The Empire Strikes Back will always be the perfect sequel. Star Wars: A New Hope started a phenomena, a new kind of sci-fi that changed movies. Empire added onto it, and improved it in every conceivable way. The stakes are higher, the villains more dangerous, the characters better, and the dialogue at its absolute best. This is indeed, a perfect movie.
Maybe I’m getting ahead of myself, but this is, without a doubt, the highlight of the entire Star Wars Saga in not only my mind, but many others as well. Let me explain why.
A New Hope is a fantastic movie, nearly flawless in fact. And as such, The Empire Strikes Back had a lot of hype surrounding it, and if it was to ever be deemed as a suitable follow-up, it had to prove a lot of things to a lot of people. Most of all being that lightning can indeed, strike twice.
While A New Hope is a perfect representation of science fiction/fantasy, Empire is an example of how a sequel should be made while also being a testament to storytelling in general. By taking everything that made its predecessor great and adding a darker tone, more suspense, and an ending that single-handedly took the world by surprise, Empire solidified itself as a piece of movie history.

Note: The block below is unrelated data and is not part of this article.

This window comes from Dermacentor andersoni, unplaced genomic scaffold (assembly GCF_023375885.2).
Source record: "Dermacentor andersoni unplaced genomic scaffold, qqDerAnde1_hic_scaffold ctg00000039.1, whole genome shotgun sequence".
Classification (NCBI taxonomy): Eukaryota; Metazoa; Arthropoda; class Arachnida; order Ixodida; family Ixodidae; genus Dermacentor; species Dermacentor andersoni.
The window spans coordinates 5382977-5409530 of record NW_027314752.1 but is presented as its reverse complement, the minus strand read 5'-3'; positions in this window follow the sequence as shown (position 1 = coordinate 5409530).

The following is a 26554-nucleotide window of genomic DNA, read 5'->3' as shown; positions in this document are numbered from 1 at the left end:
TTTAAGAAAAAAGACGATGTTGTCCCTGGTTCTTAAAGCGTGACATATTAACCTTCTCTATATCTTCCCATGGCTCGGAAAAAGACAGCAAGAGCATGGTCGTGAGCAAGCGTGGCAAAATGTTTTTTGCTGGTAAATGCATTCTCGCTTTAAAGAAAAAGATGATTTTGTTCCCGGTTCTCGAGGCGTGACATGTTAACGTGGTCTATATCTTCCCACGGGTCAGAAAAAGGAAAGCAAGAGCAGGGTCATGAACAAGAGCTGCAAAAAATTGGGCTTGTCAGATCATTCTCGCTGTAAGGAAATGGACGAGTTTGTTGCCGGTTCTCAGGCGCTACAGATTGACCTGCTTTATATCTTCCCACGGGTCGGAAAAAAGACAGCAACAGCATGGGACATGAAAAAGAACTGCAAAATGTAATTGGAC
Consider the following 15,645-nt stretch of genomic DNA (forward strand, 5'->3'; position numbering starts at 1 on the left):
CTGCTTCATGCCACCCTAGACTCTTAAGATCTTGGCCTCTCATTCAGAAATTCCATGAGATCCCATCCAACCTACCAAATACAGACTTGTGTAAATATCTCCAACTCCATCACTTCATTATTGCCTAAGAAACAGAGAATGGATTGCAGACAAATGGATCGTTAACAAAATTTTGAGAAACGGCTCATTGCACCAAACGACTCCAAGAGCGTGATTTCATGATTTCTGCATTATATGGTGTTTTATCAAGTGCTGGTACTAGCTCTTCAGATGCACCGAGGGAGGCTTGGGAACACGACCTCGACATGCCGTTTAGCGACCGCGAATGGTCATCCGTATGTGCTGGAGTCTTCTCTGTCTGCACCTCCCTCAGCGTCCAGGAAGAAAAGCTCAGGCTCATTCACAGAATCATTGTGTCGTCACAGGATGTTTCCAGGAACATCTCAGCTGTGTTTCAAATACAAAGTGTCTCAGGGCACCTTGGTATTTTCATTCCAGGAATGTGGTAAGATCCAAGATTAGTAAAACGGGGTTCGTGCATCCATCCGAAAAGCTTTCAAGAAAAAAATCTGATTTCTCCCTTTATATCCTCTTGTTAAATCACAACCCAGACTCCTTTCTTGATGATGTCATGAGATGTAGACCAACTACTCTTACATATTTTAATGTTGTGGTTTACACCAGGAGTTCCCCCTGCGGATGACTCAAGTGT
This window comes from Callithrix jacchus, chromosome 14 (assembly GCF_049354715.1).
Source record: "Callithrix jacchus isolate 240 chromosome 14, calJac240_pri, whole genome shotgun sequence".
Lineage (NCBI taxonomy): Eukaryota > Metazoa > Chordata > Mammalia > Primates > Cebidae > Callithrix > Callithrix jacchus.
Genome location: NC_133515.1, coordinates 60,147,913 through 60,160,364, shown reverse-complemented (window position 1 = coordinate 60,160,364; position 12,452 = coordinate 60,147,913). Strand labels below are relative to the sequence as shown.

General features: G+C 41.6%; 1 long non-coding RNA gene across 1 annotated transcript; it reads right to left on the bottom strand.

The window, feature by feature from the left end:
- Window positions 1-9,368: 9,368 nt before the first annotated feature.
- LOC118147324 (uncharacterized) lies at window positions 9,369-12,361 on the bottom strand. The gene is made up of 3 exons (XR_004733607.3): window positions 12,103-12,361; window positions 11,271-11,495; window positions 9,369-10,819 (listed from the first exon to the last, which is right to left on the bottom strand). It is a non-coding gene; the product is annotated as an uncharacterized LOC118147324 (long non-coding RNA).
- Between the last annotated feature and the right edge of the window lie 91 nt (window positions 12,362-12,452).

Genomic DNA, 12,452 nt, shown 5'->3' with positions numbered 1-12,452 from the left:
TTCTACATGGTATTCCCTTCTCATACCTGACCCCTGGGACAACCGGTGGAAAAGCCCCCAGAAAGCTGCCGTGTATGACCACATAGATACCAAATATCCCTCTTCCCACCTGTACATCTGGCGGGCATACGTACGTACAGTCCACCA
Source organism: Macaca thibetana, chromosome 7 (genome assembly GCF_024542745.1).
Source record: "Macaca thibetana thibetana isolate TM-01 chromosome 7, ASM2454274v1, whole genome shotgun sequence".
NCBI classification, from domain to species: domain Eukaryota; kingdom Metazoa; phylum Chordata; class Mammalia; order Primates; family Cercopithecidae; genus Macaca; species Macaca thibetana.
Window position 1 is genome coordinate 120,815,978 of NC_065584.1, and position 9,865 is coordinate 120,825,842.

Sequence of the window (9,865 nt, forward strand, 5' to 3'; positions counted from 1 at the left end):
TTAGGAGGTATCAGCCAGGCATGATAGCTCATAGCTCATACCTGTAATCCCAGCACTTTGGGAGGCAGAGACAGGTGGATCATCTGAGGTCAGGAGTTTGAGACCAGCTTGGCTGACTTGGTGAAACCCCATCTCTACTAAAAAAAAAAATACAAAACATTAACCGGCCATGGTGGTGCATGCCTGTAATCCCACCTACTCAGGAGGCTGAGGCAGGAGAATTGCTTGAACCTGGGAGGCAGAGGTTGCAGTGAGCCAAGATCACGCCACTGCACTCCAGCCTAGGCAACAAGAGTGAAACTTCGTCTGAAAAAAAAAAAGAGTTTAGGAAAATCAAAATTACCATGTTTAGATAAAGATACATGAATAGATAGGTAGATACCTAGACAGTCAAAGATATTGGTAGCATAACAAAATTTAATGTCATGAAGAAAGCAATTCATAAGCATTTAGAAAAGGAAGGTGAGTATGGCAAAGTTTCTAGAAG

Picking up three-years after the end of A New Hope, Empire follows our three heroes, Luke Skywalker, Han Solo, and Princess Leia Organa as they try and rally up the Rebellion in order to overthrow the dictators known as the Empire. While they had a great victory in the Death Star’s destruction, they have a lot of ground to gain on their enemies, and the Empire will not go down quietly.
From the very first sequence in this movie you can tell the stakes are higher, and that this is not just a recycling of ideas. The tone is darker, more intense, and the characters are even more realistic and dimensioned than they were previously.
Luke’s grown up a lot, and any trace of the frustrated farm boy has been almost entirely wiped out. Han, while still his roguish self, has also changed, growing more attached to his friends and, in particular, Leia.
While it was inevitable that a romantic triangle of sorts would develop between our three protagonists, it’s done in such a way that it’s never off-putting or out of place. Quite the opposite happens, in fact. Han’s inner conflict arises from his natural selfish tendencies falling victim to his infatuation with Leia. While Leia, who’s also stuck in her own ways, refuses to admit her feelings to a man she originally deemed despicable, but now can’t stay away from.
It’s true that Luke takes the short-end of the stick in this regard, but that’s okay, because he has more than enough of his own conflict to thrive from. For instance, while he’s accepted his place as a Jedi, he’s still misguided and unsure of himself, which not only endears him to the audience further, but sets up his eventual transformation into a Jedi Master with incredible efficiency.